Fig. 1
figure 1

Sequence conservation of the HIPP27 gene in Arabidopsis and other plants. A Evolutionary relationships of A. thaliana hipp27 (entry is indicated in bold font) with their corresponding homologues from other dicot plants. The phylogenetic tree was constructed in MEGA6 software using Maximum Likelihood method based on the Tamura 3-parameter model. Bootstrap consensus was inferred from 1000 replicates, and branches corresponding to less than 70% of replicates were collapsed. The NCBI accession numbers of 25 different entries are provided in parentheses. HIPP gene of O. sativa was used as the out-group (marked with ). Entries in different colours represent different plant families, as written beside the clusters. B Phylogenetic analysis of different members of the HIPP gene family in A. thaliana. Gene IDs (retrieved from the TAIR10 genome assembly of A. thaliana) for 45 different entries are provided in parentheses. The branch corresponding to closely related homologues of HIPP27 is indicated in red colour. C Multiple sequence alignments indicated discontinuous sequence conservation between closely related homologues of HIPP27

In order to find the highly homologous sequences of HIPP27 in A. thaliana, sequence conservation of HIPP27 across the known 45 HIPP sequences of A. thaliana was studied. A phylogenetic tree showed a distinct clade of HIPP27 that contained HIPP25 (nucleotide sequence identity with HIPP27 – 61.45%), HIPP26 (67.80%), HIPP21 (59.05%), HIPP22 (53.99%), HIPP20 (56.34%), HIPP24 (53.43%) and HIPP23 (54.63%) (Fig. 1B). Multiple sequence alignments of HIPP sequences (a highly homologous stretch is shown here) showed discontinuous sequence conservation (Fig. 1C), suggesting that HIPP27 is a unique gene in the A. thaliana genome.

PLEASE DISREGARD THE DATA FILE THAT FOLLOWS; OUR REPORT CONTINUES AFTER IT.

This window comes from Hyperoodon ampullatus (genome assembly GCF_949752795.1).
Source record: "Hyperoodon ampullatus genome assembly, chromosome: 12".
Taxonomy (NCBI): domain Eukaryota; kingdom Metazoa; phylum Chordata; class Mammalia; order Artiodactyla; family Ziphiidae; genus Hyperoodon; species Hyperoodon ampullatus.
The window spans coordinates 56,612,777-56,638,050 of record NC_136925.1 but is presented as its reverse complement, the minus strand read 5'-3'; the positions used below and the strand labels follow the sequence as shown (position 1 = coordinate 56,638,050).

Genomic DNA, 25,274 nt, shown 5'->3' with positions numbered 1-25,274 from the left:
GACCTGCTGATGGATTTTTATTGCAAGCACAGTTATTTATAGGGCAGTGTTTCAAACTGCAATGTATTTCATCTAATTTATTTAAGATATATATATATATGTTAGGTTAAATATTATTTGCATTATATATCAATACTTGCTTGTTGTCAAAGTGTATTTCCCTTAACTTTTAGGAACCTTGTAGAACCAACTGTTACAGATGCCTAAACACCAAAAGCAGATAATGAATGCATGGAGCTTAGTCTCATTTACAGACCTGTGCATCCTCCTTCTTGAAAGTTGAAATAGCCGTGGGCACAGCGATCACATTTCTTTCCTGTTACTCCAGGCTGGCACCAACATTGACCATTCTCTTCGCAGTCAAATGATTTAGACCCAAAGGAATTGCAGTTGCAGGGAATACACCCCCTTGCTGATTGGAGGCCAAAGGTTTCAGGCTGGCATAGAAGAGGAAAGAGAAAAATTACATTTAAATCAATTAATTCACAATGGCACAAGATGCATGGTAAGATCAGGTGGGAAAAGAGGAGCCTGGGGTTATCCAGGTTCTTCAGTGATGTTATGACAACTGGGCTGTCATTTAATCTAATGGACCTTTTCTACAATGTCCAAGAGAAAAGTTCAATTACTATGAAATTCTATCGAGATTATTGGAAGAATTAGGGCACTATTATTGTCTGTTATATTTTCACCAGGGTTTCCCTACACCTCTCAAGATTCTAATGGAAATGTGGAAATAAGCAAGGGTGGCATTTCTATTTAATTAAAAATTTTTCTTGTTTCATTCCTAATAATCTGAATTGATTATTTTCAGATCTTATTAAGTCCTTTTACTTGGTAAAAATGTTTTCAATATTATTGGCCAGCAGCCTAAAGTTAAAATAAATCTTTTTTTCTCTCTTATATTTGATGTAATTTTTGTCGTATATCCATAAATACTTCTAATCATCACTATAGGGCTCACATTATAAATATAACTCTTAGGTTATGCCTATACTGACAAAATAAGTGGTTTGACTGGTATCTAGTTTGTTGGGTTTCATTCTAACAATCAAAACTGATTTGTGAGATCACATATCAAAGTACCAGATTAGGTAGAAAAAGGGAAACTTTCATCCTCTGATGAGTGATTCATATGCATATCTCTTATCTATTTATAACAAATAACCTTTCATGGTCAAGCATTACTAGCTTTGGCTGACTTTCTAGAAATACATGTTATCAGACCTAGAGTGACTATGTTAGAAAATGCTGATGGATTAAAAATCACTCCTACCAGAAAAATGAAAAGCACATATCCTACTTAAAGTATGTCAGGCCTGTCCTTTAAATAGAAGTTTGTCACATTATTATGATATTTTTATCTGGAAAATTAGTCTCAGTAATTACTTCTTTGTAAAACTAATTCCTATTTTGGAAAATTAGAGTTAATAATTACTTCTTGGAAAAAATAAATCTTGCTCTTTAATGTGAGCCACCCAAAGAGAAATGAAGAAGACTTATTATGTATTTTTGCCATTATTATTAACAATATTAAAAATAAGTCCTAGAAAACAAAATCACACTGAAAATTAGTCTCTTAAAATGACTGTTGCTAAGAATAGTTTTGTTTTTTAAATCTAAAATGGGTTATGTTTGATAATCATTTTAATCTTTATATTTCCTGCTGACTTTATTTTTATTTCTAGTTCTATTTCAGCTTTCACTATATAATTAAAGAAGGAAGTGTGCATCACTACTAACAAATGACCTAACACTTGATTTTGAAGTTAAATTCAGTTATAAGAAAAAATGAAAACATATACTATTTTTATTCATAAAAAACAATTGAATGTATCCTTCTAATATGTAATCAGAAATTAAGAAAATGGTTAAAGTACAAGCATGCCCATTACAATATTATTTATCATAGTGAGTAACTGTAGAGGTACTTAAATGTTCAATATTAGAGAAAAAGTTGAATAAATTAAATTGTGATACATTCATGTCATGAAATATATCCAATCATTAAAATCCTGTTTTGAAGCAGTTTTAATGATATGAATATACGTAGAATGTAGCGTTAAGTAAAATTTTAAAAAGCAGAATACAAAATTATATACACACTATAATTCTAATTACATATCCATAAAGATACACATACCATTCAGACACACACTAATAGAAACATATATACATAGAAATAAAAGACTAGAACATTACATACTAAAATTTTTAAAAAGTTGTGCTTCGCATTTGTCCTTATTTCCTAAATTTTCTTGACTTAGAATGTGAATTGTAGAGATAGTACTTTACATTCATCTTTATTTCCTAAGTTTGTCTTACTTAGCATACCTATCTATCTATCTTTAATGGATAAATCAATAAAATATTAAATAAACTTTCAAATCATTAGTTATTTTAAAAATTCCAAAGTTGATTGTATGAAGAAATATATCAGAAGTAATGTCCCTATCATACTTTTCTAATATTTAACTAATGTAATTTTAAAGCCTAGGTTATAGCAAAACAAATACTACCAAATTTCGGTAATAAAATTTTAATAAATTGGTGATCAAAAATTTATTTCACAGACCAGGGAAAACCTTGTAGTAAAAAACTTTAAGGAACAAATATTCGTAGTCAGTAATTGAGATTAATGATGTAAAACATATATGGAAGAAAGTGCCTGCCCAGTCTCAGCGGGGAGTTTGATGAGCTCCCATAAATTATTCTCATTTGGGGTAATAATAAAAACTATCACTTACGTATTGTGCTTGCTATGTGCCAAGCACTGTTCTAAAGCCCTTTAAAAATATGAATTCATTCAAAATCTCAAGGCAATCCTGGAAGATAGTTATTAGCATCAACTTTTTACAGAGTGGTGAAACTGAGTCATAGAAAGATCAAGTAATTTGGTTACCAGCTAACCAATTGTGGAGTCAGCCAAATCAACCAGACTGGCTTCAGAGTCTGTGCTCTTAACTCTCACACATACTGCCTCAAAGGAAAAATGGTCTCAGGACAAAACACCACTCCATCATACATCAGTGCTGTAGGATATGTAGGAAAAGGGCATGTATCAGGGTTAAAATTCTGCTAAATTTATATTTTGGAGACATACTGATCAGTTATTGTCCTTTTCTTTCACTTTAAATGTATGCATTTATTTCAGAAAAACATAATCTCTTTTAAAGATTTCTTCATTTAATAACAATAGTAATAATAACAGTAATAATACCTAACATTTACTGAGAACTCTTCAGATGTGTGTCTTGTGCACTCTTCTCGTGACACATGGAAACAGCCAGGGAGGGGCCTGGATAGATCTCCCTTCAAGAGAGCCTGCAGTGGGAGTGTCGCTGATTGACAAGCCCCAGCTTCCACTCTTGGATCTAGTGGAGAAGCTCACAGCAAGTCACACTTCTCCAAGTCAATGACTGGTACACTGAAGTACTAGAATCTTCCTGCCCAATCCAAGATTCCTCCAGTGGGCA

In order to analyze the transcription pattern of HIPP27 in different developmental stages and plant parts of A. thaliana, RT-qPCR analysis was performed. No significant change (P > 0.05) in HIPP27 expression in different plant parts (roots, shoots, leaves, flowers, and seeds) and developmental stages (7, 14, 21, and 30 days) was observed (Supplementary Figure S2), indicating that HIPP27 is ubiquitously expressed in A. thaliana.

HIPP27 overexpression increased A. thaliana susceptibility to M. incognita

Using zero background TA-cloning vectors, we generated the HIPP27 overexpression lines in the A. thaliana Col-0 background (under the control of a constitutive promoter). Progeny plants of a homozygous line were inoculated with 500 M. incognita second-stage juveniles (J2s). At 3, 10, and 20 days post infection (dpi), approximately a 251-, 217-, and 158-fold increase (P < 0.0001) in HIPP27 transcripts was documented in overexpression plants, respectively, compared to control plants (Fig. 2A). The average number of galls, females, eggs per egg mass, and nematode multiplication factor (MF) ratio were significantly increased (P < 0.05) in overexpression plants compared to wild-type plants at 30 dpi (Fig. 2B), suggesting that increased HIPP27 expression might have caused increased plant susceptibility to nematodes.

Fig. 2
figure 2

Overexpression of HIPP27 increases the susceptibility of A. thaliana to M. incognita. A qPCR validation of an increase in HIPP27 transcript level (RNA was extracted from the root tissues) in an overexpression line upon M. incognita infection at 3, 10, and 20 days. Asterisks (*P < 0.05, **P < 0.01; paired t-test) indicate significant differential expression of HIPP27 mRNA in wild-type and overexpression plants compared to its baseline expression in non-infected control plants (fold change values were set at 1). Gene expression was normalized using two housekeeping genes of A. thaliana (ubiquitin and 18S rRNA). Each bar represents the mean fold change value ± standard error (SE) of qPCR runs in three biological and technical replicates. B The average number of galls, females, eggs per egg mass, and multiplication factor (MF) ratio per root system were increased in the overexpression line compared to the wild-type at 30 days after infection. Bars represent the mean ± SE (n = 10). Asterisks indicate a significant difference between two treatments (*P < 0.05, **P < 0.01; Tukey’s HSD test). Photomicrographs depict the expression of HIPP27 promoter:GUS fusion in A. thaliana root upon M. incognita infection. C Two-week-old root at 0 days post infection (dpi). M. incognita-infected root at 3 (D), 10 (E), and 20 (F) dpi. Scale bar = 100 μm